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My Blueberry Nights Movie Review

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Somewhere at the crossroads between the hunger for love and food in America that Chinese writer/director Wong Kar-wai's My Blueberry Nights savors perhaps a little too whimsically, there seems to be more than a bit lost in translation. Wong (In The Mood For Love, Happy Together) tries his hand at his first English language film, a romantic road movie on a related quest for a sense of place and belonging. But the characters feel unfamiliar and foreign in this outside looking in, kinda funhouse mirror noirish lite perspective, and not just simply uprooted. Though esteemed eclectic guitarist Ry Cooder's moody jazz backdrop does do some distinct damage control, when these meandering vignettes tend to overstay their welcome.

Performer Norah Jones, daughter of the late Indian sitar legend Ravi Shankar, tests the waters in her first starring role as Elizabeth. She's a sulking young New York City woman just dumped by her lover, who finds a shoulder to cry on, along with the most delicious blueberry pie in town, at a corner diner. Which happens to be presided over by an attentive and in turn hopelessly smitten Jeremy (Jude Law), who's into a lot more than just serving up his fetching customer's every culinary desire.


But Elizabeth, whose unbelievably clueless about Jeremy's infatuation, heads out of town to waitress in Memphis, hoping amnesia about her heartbreak will set in. And later to Vegas, after hard bitten, down and out gambler Leslie, played with a rather grating edge by Natalie Portman, offers to trade her car for Liz's bank account, to squander at the poker table. But not quite ready to part ways with her vehicle, Leslie demands that Liz drive her to Vegas first.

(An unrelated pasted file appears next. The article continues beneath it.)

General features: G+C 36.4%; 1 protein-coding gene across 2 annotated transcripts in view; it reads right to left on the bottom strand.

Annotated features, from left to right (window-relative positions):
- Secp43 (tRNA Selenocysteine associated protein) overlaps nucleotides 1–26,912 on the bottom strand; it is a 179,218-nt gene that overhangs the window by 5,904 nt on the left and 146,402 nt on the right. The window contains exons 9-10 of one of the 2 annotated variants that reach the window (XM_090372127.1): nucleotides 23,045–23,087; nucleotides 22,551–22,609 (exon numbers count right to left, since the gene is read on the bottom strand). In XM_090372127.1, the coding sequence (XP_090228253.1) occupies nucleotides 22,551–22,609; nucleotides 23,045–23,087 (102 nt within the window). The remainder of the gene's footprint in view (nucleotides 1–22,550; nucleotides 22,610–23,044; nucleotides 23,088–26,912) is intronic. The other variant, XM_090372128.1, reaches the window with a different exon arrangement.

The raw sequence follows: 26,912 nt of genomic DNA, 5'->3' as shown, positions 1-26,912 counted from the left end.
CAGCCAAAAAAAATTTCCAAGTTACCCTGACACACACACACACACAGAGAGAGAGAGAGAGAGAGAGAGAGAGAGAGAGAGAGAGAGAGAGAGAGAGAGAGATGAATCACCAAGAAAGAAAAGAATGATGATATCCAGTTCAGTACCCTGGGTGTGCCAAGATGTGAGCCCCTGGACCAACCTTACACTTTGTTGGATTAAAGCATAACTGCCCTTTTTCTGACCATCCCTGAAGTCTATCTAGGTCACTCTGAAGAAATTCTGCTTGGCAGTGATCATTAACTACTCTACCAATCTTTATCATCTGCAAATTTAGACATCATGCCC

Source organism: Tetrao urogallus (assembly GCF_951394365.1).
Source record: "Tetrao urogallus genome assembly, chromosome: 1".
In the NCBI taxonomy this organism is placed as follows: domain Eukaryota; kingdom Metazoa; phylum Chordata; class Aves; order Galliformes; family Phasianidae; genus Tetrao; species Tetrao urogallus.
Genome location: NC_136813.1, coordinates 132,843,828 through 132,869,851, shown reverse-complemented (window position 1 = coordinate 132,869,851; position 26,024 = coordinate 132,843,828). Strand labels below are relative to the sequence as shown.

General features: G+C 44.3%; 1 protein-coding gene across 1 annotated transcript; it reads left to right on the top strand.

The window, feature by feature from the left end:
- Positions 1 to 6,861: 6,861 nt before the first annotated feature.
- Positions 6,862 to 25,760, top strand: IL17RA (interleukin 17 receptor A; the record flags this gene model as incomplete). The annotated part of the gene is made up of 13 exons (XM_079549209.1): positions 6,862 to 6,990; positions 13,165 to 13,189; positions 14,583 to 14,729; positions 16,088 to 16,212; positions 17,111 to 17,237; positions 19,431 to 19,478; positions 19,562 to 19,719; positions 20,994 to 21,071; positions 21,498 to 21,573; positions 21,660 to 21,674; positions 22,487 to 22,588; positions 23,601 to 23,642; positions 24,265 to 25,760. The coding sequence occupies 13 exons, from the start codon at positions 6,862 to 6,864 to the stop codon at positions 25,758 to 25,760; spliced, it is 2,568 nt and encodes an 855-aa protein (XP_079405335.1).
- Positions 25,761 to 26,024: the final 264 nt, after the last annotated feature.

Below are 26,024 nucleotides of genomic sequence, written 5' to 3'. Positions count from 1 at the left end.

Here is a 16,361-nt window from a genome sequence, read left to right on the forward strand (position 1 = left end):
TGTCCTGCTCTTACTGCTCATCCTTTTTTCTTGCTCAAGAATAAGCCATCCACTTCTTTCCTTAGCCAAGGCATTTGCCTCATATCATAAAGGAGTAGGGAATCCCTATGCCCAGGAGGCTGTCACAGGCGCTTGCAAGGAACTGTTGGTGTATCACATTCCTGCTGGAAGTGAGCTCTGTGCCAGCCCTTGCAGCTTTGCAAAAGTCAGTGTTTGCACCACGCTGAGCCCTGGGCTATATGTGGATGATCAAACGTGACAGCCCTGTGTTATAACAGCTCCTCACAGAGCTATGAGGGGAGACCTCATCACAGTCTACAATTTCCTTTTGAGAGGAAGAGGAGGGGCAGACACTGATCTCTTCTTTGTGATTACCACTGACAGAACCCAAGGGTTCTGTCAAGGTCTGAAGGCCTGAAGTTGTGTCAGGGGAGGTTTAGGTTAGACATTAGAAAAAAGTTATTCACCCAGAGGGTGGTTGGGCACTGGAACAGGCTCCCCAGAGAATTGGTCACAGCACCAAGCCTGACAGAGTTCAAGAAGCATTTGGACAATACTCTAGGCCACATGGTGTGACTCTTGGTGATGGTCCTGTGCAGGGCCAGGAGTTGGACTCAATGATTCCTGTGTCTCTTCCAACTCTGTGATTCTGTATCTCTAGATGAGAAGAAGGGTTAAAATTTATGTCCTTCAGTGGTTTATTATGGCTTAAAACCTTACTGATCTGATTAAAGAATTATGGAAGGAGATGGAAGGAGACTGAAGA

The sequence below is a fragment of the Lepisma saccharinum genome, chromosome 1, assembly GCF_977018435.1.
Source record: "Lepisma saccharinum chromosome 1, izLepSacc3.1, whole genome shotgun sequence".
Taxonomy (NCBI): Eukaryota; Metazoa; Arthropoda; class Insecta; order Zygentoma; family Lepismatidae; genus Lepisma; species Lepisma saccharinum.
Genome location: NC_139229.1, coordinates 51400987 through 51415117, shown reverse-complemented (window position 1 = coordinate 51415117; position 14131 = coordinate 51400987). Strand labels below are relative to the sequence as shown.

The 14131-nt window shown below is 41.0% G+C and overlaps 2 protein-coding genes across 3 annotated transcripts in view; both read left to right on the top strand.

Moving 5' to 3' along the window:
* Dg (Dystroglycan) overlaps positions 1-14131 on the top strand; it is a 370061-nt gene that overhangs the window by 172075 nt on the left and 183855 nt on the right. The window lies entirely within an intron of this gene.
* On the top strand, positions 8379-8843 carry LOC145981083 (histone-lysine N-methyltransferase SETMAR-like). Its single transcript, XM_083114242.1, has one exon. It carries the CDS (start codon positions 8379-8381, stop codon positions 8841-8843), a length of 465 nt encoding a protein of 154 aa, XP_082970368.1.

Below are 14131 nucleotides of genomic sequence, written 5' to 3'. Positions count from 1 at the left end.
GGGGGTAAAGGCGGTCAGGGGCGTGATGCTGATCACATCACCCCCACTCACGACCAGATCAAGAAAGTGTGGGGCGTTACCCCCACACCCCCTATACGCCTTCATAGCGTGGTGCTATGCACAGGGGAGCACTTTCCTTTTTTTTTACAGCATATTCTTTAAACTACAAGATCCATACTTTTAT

At the same time, a local Memphis slut (Rachel Weisz) walks out on her cop spouse (David Strathairn), which drives him to drink and suicidal tendencies at Liz's joint, wouldn't you know it. And back at that cafe in New York City, a forlorn Jeremy dials up every eatery in Memphis inquiring if there's an Elizabeth on the premises, hoping to lure her back to town with one of his tempting slices of pie.

My Blueberry Nights is all over the map in more than just its cross-country itinerary, and these stars are all far too good looking to imagine them as unrequited lovers or perpetual losers. But that blueberry pie sure looks awfully good.

The Weinstein Company
PG-13
2 stars

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